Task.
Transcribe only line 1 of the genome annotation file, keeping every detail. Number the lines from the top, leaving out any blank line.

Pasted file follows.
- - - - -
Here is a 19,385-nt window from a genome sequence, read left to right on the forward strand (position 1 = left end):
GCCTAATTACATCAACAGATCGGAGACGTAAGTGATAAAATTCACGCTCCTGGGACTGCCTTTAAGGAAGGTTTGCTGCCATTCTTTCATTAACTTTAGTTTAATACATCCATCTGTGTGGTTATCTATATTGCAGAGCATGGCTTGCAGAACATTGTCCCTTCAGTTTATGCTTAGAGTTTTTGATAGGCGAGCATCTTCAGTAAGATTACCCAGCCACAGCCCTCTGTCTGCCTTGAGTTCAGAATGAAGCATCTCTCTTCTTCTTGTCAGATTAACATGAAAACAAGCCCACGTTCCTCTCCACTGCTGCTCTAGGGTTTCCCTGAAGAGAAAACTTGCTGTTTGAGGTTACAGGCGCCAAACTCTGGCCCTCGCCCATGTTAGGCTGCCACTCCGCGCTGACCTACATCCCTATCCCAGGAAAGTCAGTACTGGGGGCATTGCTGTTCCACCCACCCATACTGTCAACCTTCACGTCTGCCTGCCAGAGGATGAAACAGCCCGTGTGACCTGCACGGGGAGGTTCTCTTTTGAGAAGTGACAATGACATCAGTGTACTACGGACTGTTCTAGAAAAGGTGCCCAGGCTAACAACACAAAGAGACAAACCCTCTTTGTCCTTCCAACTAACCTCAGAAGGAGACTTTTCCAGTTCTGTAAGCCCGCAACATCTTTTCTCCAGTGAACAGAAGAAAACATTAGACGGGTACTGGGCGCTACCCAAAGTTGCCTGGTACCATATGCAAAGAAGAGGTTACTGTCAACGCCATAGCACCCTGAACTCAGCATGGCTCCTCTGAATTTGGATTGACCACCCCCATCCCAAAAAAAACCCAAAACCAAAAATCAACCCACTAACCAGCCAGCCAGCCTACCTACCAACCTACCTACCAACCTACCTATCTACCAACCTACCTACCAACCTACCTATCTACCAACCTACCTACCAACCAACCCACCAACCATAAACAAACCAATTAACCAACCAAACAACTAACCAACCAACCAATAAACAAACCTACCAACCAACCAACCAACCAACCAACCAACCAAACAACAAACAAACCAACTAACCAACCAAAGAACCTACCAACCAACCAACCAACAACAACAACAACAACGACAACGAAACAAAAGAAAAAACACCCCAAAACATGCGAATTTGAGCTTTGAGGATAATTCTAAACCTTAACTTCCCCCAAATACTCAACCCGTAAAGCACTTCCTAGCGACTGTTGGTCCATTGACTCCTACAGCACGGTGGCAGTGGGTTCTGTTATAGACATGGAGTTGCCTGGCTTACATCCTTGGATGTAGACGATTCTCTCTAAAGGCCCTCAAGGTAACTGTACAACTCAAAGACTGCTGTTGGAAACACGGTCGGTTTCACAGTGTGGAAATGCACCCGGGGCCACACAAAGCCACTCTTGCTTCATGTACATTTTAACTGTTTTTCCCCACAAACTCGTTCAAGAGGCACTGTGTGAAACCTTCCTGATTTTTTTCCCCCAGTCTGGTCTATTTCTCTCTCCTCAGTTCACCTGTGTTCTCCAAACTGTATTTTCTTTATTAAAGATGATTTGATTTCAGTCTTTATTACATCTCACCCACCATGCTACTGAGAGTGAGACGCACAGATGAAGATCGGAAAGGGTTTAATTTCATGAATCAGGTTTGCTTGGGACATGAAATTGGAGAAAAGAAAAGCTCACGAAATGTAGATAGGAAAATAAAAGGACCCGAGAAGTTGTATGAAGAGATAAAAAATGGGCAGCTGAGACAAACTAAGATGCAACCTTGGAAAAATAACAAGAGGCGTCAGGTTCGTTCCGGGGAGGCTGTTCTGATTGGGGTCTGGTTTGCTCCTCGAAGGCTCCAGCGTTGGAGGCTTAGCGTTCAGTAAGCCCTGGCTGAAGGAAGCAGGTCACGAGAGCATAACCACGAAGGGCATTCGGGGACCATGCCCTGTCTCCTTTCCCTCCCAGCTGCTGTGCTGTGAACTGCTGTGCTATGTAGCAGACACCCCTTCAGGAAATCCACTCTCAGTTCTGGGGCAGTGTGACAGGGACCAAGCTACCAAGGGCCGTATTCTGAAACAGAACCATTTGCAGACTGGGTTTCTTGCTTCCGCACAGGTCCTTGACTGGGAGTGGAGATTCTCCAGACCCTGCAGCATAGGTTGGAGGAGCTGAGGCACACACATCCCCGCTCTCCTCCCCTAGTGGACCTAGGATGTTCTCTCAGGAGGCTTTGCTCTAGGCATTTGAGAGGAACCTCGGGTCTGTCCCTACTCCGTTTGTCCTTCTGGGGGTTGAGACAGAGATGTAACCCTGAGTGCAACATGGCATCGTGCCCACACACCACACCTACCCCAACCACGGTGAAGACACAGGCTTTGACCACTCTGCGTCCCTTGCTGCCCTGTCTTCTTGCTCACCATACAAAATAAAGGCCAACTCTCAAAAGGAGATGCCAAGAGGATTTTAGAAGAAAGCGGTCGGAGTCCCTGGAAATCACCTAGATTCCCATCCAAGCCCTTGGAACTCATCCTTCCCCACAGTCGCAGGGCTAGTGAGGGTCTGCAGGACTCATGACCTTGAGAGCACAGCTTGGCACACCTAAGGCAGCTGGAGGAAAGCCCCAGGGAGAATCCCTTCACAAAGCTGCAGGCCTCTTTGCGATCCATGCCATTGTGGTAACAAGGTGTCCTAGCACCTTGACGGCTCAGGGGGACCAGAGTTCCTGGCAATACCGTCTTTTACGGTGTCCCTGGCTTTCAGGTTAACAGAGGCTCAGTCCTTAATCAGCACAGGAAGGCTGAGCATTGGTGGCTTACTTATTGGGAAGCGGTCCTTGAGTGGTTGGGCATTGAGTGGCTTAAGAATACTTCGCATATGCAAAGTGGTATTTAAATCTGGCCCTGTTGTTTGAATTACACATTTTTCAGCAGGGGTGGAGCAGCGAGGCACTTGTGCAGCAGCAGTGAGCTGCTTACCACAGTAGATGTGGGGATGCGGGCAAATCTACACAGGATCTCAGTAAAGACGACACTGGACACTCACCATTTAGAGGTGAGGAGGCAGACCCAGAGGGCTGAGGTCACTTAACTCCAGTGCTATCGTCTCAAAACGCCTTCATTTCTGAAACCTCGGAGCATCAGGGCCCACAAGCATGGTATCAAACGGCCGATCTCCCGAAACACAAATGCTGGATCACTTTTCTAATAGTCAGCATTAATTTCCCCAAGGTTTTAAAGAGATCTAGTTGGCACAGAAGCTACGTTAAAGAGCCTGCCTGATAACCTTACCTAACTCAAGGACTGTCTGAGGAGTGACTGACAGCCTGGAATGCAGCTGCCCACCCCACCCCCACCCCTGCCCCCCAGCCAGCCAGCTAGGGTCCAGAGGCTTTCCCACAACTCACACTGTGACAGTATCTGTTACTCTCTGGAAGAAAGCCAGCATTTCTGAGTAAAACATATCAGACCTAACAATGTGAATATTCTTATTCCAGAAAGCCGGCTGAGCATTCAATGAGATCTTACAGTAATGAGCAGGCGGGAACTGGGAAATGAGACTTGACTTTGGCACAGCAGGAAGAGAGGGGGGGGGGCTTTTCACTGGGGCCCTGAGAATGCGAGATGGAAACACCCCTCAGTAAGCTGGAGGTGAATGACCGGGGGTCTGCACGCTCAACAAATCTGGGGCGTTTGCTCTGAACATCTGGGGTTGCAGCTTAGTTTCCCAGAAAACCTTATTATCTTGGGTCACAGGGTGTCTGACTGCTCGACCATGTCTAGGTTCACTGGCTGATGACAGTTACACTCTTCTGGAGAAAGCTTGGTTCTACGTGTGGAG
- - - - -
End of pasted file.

Here is a 19,385-nt window from a genome sequence, read left to right on the forward strand (position 1 = left end):